A Rhode Island Superior Court judge dismissed a challenge by OppenheimerFunds Inc. to the state's plan to sell nearly $600 million in new-money Series 2014 bonds backed by tobacco-company payments under the landmark 1998 settlement.
Judge Michael Silverstein, ruling Thursday, granted summary judgment to the Tobacco Settlement Financing Corp. of Rhode Island.
Oppenheimer, in its capacity as a holder of Series 2007 B and C bonds, had argued that the transaction in question wrongfully created an amendment of the 2007 indenture, and that the transaction would have constituted a fraudulent transfer intended to circumvent a subordination structure.
"This court well recognizes that summary judgment is to be cautiously granted because it constitutes what has been termed draconian relief' in that it permits judgment with respect to a case or portions of a case without benefit of trial," Silverstein wrote. "However, where there are no genuine issues of material fact in dispute."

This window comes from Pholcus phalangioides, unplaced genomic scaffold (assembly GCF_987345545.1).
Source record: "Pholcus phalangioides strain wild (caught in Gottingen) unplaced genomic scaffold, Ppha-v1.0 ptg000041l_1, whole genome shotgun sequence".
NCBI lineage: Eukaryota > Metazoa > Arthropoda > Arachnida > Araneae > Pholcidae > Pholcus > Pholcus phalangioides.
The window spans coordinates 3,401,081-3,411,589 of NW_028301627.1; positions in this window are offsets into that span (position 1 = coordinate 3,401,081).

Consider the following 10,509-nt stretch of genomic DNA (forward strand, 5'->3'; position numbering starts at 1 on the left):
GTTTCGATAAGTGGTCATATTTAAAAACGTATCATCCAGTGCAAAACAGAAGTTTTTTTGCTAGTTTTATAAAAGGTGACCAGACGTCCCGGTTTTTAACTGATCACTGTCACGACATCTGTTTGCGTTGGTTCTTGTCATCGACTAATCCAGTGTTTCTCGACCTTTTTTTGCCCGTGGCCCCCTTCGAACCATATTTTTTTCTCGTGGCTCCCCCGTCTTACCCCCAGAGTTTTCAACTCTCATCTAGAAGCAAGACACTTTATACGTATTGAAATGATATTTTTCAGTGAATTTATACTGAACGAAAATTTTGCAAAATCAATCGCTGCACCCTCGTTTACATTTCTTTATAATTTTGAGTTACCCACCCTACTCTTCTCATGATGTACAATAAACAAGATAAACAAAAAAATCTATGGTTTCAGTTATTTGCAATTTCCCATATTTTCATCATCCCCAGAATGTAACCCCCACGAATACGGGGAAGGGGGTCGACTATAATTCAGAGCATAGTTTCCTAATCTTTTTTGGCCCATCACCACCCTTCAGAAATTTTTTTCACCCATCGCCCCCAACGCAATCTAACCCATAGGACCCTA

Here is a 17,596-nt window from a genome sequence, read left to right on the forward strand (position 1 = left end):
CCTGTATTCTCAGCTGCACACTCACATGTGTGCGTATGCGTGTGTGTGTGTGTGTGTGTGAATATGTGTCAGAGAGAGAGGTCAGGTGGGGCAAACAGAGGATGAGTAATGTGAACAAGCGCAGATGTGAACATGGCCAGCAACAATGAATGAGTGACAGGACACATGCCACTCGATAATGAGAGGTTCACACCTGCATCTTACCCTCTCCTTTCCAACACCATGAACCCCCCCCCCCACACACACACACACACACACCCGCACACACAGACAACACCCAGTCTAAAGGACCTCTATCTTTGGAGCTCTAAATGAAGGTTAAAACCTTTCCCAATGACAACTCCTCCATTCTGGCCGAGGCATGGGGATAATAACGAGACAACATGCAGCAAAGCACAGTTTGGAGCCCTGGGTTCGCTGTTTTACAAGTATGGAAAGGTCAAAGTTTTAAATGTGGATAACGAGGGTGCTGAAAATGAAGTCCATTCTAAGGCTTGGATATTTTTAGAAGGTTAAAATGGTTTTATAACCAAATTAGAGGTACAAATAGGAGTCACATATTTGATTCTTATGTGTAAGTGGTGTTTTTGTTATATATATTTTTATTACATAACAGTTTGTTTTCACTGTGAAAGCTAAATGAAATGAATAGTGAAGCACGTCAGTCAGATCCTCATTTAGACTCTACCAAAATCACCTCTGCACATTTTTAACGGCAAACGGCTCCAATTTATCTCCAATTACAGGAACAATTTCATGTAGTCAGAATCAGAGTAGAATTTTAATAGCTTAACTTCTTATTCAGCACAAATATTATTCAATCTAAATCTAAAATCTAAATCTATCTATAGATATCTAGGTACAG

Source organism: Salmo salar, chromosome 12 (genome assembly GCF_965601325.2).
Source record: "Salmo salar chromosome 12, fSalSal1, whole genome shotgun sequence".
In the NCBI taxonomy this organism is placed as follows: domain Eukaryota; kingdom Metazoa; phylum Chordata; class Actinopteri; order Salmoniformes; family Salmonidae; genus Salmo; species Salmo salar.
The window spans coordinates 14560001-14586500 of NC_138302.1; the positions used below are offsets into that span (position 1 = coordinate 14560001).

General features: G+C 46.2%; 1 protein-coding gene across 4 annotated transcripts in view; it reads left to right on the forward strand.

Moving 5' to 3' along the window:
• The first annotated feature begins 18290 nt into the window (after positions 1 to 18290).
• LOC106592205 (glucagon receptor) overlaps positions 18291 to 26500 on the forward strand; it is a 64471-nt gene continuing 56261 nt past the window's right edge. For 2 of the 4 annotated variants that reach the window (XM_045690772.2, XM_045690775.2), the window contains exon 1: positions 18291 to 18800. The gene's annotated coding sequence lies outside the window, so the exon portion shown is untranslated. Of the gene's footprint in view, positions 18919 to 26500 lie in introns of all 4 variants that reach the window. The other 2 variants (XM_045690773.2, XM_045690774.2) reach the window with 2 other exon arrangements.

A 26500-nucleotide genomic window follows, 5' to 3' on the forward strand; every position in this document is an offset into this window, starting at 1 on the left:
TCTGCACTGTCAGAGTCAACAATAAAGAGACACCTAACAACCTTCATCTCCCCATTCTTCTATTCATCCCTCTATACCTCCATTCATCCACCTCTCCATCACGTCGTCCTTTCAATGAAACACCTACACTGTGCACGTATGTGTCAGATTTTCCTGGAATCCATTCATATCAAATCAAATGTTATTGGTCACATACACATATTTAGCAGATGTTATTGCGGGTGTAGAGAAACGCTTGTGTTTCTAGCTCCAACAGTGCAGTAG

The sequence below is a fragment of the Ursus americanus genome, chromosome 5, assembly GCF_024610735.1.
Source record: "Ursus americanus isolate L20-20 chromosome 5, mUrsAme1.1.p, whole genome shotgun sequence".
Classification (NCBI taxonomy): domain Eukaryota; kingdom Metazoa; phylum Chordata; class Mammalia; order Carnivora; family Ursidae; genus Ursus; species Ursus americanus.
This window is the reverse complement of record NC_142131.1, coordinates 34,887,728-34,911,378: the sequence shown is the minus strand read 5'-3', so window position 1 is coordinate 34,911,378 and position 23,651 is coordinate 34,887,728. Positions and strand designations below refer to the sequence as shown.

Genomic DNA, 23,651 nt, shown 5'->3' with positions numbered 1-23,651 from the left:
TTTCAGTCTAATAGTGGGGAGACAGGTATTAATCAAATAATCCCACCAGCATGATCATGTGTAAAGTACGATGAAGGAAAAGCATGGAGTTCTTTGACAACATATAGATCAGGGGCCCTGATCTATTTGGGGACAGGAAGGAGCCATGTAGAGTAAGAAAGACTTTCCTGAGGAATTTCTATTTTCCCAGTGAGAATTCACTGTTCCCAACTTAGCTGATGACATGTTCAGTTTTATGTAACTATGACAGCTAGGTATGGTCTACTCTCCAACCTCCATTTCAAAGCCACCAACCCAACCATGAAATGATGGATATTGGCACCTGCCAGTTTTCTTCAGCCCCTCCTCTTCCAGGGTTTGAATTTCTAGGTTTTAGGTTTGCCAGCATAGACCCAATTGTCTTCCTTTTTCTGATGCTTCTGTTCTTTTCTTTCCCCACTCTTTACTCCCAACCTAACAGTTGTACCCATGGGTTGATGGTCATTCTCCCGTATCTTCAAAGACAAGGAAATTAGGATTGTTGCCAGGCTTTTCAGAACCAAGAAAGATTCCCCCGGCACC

The corporation sold bonds to investors in 2002 and in 2007.
Legal points in the ruling even focused on rules of grammar, with Oppenheimer at one point invoking the "last antecedent rule," according to Silverstein.
Under the 1998 agreement, tobacco companies agreed to pay 46 states for expenses related to smoking illnesses. In its aftermath, state officials formed the corporation in to raise money, selling bonds backed by future settlement revenue in exchange for the upfront money.